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US vice president arrives in Korea amid escalating tension

U.S. Vice President Mark Pence, second from right, along with his wife Karen, two daughters and U.S. Forces Korea Commander Gen. Vincent Brooks, left, walk toward a memorial altar to pay their respects at the National Cemetery in Dongjak-dong, Seoul, Sunday. South Korea is the first leg of Pence's four-nation trip that will also include Japan, Indonesia and Australia, lasting until April 25. / Yonhap

By Yi Whan-woo

U.S. Vice President Mike Pence arrived at the U.S. air base in Osan, Gyeonggi Province, Sunday, kicking off a three-day visit to South Korea amid heightened tension on the Korean Peninsula.

After arriving, he visited the National Cemetery in Dongjak-dong, Seoul, and spent the rest of Easter Sunday with American troops, their families and South Korean military personnel.

"Pence attended a worship service with U.S. soldiers and had Easter Sunday dinner with them," a Ministry of Foreign Affairs official said.

From Monday to Tuesday, Pence is scheduled to meet acting President and Prime Minister Hwang Kyo-ahn and National Assembly Speaker Chung Sye-kyun.

He also plans to visit the Demilitarized Zone and deliver a speech at the American Chamber of Commerce in Korea before wrapping up his tour here. This is his first stop on a four-leg trip to the Asia-Pacific region, including Japan, Indonesia and Australia.

Pence is the highest-ranking U.S. official to visit South Korea under the Donald Trump administration. South Korea is also the first Asian country he has traveled to as vice president.

His trip is expected to send a strong warning to North Korea on its cycle of nuclear and ballistic missile tests, while reaffirming Washington's commitment to the security alliance with Seoul, according to analysts.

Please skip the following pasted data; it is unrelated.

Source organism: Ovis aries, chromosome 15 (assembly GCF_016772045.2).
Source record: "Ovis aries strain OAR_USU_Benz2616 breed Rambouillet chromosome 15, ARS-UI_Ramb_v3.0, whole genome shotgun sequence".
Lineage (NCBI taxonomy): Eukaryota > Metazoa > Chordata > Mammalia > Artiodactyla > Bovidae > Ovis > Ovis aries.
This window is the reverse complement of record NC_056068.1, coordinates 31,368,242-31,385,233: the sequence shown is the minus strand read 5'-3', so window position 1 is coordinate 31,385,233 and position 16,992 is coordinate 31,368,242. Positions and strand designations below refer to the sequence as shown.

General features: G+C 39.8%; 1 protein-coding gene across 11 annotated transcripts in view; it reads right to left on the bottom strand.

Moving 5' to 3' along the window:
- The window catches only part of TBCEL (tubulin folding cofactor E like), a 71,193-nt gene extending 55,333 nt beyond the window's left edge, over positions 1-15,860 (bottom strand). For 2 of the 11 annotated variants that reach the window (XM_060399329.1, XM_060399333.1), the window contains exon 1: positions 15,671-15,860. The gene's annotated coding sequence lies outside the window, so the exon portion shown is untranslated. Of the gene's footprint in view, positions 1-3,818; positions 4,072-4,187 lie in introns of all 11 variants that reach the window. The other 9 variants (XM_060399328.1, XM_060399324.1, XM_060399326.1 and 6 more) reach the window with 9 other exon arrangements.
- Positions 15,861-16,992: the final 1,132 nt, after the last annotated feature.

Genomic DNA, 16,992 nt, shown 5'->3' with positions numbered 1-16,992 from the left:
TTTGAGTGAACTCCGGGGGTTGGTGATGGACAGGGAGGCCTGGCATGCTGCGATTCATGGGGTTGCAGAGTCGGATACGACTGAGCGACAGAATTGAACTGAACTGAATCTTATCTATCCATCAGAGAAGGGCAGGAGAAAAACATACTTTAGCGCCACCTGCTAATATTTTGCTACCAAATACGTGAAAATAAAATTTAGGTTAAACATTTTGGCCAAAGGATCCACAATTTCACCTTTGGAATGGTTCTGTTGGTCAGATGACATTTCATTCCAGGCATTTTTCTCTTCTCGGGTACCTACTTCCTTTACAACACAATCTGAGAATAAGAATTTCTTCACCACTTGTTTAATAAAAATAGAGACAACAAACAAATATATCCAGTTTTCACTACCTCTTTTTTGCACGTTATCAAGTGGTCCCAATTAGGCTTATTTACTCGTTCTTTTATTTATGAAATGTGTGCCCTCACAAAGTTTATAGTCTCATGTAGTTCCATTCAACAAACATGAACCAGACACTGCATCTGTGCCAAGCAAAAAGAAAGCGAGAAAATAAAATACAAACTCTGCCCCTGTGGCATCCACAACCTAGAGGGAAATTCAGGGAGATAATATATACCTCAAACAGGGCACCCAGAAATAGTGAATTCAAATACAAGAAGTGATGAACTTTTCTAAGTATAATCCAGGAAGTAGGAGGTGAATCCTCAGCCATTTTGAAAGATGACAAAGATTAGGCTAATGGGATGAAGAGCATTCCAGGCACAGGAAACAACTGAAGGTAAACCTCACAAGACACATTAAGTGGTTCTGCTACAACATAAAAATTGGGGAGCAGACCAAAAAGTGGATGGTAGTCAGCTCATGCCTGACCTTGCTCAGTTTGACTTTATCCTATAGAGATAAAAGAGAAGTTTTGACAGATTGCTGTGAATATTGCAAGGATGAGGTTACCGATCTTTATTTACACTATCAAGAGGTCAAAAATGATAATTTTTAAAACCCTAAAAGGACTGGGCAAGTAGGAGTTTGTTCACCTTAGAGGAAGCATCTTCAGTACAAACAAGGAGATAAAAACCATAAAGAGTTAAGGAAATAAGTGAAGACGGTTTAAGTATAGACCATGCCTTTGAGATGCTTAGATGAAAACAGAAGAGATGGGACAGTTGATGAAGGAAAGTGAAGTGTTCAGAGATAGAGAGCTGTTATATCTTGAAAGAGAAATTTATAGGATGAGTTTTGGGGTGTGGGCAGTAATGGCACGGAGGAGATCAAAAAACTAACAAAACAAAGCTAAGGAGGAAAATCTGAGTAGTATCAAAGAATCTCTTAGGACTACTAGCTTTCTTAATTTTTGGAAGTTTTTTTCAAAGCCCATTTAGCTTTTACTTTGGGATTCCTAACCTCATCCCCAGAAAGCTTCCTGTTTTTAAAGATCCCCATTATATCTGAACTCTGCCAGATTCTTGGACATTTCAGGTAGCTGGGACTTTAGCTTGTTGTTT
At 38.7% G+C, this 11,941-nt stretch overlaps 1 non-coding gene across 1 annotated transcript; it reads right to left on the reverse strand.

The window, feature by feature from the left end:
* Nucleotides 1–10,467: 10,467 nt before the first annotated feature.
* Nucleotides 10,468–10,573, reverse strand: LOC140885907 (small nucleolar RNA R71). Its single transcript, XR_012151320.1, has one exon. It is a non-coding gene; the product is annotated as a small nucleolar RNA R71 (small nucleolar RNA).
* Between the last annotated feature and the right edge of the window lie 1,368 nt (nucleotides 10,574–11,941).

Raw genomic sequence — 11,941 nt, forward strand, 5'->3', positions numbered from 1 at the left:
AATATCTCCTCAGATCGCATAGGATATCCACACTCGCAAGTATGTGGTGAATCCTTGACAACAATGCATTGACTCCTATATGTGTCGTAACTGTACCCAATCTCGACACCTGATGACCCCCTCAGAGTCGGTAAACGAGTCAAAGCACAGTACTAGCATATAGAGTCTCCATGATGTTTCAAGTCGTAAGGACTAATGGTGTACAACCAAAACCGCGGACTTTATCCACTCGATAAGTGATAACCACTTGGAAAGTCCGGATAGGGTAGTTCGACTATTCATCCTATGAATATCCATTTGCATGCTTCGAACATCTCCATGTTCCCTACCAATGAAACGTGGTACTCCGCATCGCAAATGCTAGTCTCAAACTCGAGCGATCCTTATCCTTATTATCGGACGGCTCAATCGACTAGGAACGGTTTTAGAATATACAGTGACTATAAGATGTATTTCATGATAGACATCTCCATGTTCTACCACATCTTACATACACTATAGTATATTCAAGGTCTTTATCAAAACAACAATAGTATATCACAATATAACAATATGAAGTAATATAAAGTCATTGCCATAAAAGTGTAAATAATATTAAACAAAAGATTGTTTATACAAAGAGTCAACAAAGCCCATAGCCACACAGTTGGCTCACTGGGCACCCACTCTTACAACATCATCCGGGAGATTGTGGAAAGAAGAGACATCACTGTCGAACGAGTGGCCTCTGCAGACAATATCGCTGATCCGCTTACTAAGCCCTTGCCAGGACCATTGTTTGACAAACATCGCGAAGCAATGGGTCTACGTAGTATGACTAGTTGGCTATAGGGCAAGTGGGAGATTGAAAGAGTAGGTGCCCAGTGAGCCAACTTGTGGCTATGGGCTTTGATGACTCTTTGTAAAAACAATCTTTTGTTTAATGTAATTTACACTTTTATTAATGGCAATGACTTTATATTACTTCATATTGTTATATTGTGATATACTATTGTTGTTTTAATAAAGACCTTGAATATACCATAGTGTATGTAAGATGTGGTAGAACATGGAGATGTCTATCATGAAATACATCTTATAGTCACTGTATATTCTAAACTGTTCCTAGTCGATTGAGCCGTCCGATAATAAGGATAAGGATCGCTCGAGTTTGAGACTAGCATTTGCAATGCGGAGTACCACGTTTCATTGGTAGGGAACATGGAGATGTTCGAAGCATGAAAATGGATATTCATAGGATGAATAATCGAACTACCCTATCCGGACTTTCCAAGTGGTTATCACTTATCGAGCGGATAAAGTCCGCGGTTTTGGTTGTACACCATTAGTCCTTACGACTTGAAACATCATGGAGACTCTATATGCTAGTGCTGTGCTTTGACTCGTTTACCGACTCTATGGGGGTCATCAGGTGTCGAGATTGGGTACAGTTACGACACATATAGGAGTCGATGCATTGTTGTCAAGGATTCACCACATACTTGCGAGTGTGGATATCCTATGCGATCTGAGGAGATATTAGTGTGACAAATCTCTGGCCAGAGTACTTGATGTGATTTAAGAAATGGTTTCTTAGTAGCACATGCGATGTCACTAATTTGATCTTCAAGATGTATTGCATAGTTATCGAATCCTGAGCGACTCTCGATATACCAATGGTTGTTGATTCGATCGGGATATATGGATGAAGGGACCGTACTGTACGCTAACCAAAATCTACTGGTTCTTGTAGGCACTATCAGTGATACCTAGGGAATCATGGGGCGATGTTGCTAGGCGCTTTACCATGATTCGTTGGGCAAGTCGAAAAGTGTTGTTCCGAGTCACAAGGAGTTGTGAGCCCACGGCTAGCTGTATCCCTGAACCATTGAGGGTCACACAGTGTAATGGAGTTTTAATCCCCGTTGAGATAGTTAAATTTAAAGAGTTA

They said Pence's visit may help placate escalating concerns over a possible war on the peninsula as the Trump administration is stepping up its saber-rattling toward the Kim Jong-un regime, and Pyongyang has pledged to "hit back" against any U.S. attacks.

The tension on the peninsula has surged to fresh heights as the Trump administration, which recently settled on "maximum pressure and engagement" on North Korea, has been stepping up its show of force against the Kim regime.

The nuclear-powered aircraft carrier USS Carl Vinson and its strike group is heading back to the peninsula although it was initially scheduled to head to Australia after finishing the Foal Eagle military exercise in South Korea.

North Korea angrily responded Saturday saying, "We're prepared to respond to an all-out war with an all-out war and we are ready to hit back with nuclear attacks of our own style against any nuclear attacks."

It also displayed missiles during a military parade that day marking the 105th anniversary of the birth of its founding leader Kim Il-sung. On Sunday, it attempted to fire an unidentified ballistic missile.

Against this backdrop, Pence and Hwang are expected to discuss how to bolster the two allies' joint pressure on the North to stop its nuclear ambitions, diplomatic sources said.

They are likely to urge China to exercise more leverage on North Korea, while reaffirming a plan to deploy a U.S. Terminal High Altitude Area Defense battery in South Korea, despite Beijing's opposition.

Regarding concerns over Seoul being alienated from multinational talks over Pyongyang, Hwang and Pence may put these to rest and promise that the two allies will continue to work closely on North Korea policies.

In addition, Pence may give assurances that the U.S. nuclear umbrella for its allies will remain intact.

"Although the Trump administration has threatened to launch a preemptive attack on North Korea, it apparently wants China to press the North first and see how things develop," said Koh You-hwan, a professor of North Korean studies at Dongguk University. "And Pence's presence here may help reassure the public that a war is not among the first options it wants concerning North Korea. I think Pence can soothe concerns over a war to some extent during his stay here."

Pence will leave for Tokyo, Tuesday, for another three-day visit. He will then tour Indonesia and Australia before heading back home April 25.

Prior to Pence's visit, Secretary of Defense James Mattis and Secretary of State Rex Tillerson visited South Korea.

U.S. Vice President Mike Pence and his wife Karen Sue Pence wave as they step out of their plane that arrived at the U.S. air base in Osan, Gyeonggi Province, Sunday. South Korea is the first leg of Pence's four-nation trip that also includes Japan, Indonesia and Australia, lasting until April 25. / Yonhap
Yi Whan-woo

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